10 Tips for Compliant Query Process Success
Composing a compliant query is the most important task for the querying professional. By including the following top 10 tips in your query process, drawn from the ACDIS/AHIMA industry standard Practice Brief, Guidelines for Achieving a Compliant Query Practice (2019 Update), you are well on the way to a successful querying practice and program success in this all-important facet of CDI.
1. A query should be brief and to the point, conveying only the indicators that are pertinent to the intended question. It is not advisable to include information that doesn’t add value or substance to the message of the query. The addition of unnecessary information adds more time for the provider to read through when time is a precious commodity that is best spent on patient care.
2. It is vital to include all relevant clinical indicators in the query. A query should be designed so that a provider does not have to refer to the medical record for any additional information. If all relevant clinical indicators are not included on the query, it could be viewed as purposeful selection and as such, leading the provider to a desired response.
3. There is nothing to gain by including clinical options in a multiple choice query that have been documented in the medical record. If the provider documented a particular diagnosis or condition once, the odds are great that option will be chosen again.
4. There is no minimum nor maximum number of options in a multiple-choice query. Every clinical option should be supported by relevant clinical indicators in the medical record, and that support must appear in the body of the query. Doing less can be seen as leading.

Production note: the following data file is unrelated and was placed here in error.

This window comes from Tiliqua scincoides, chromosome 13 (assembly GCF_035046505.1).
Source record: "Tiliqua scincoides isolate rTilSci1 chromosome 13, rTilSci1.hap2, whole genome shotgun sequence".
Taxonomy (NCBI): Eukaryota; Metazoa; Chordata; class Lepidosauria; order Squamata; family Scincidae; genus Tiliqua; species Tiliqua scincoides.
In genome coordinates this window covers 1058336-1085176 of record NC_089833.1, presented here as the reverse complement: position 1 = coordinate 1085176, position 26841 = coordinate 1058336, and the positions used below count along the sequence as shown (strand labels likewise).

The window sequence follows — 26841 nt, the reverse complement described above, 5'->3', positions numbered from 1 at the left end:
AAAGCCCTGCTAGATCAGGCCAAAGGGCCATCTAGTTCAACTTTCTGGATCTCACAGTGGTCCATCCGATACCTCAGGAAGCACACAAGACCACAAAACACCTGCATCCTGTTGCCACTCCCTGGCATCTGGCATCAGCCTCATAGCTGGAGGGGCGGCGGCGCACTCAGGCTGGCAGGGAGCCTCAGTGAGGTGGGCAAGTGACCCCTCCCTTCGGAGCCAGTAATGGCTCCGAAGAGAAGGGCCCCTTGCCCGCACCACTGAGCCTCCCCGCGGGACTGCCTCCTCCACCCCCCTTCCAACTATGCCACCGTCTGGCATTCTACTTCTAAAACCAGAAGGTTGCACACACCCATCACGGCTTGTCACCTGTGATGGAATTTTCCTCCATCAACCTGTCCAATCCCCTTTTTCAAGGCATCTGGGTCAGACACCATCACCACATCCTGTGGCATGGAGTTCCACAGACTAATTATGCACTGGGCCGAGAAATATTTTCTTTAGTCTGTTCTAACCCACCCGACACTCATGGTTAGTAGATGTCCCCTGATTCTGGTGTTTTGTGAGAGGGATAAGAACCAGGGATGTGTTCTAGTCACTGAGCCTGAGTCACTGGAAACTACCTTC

5. The query template should be editable to allow for the inclusion of only the options that are supported by relevant clinical indicators from the record.
6. As the healthcare environment shifts from a setting focus (hospital, office, clinic, etc.) to a patient focus, it has become necessary to look at the medical record across the continuum of care. Each encounter is a chapter in the story of the patient’s health status and a complete and precise depiction of that story is the goal. By using information from prior encounters as relevant clinical indicators in a query, that goal comes closer to fruition.
7. The only place a new (undocumented) diagnosis can appear is as an option in a multiple choice query. This makes sense because if a new, undocumented diagnosis appears anywhere else, such as the body/question of the multiple choice query, a yes/no or open-ended query, or the query title, it is viewed as the querying professional making a diagnosis, which is outside the scope of work of the querying professional.
8. It is necessary for the querying professional to leave contact information on the query, in case the provider wishes to discuss the query or obtain further information.
9. A verbal query is a great way to get an answer to the query while engaging with the provider. This is a perfect opportunity for sharing of information and mutual education. A compliant verbal query conversation should be memorialized in a timely manner to include the reason for the query, the clinical indicators, and the options provided, as well as the date and time of the conversation, the name of the engaged provider and the querying professional.
10. Provider education continues to be a critical component of the query process. By educating the providers on the basis for the query subject (teaching to fish) instead of asking the same query over and over again (giving a fish), you are setting the provider, and the program, up for success. The goal is to minimize queries while maintaining the highest level of medical record documentation integrity.
Do you have a 100% compliant query process in place? We can assist in evaluating your query process to ensure 100% compliance and can provide education surrounding compliant querying practices to help you reach your goal of program success.
Karen Newhouser, RN, BSN, CCM, CCDS, CCS, CDIP, CCDS-O
Mid-Revenue Cycle CDI Content Manager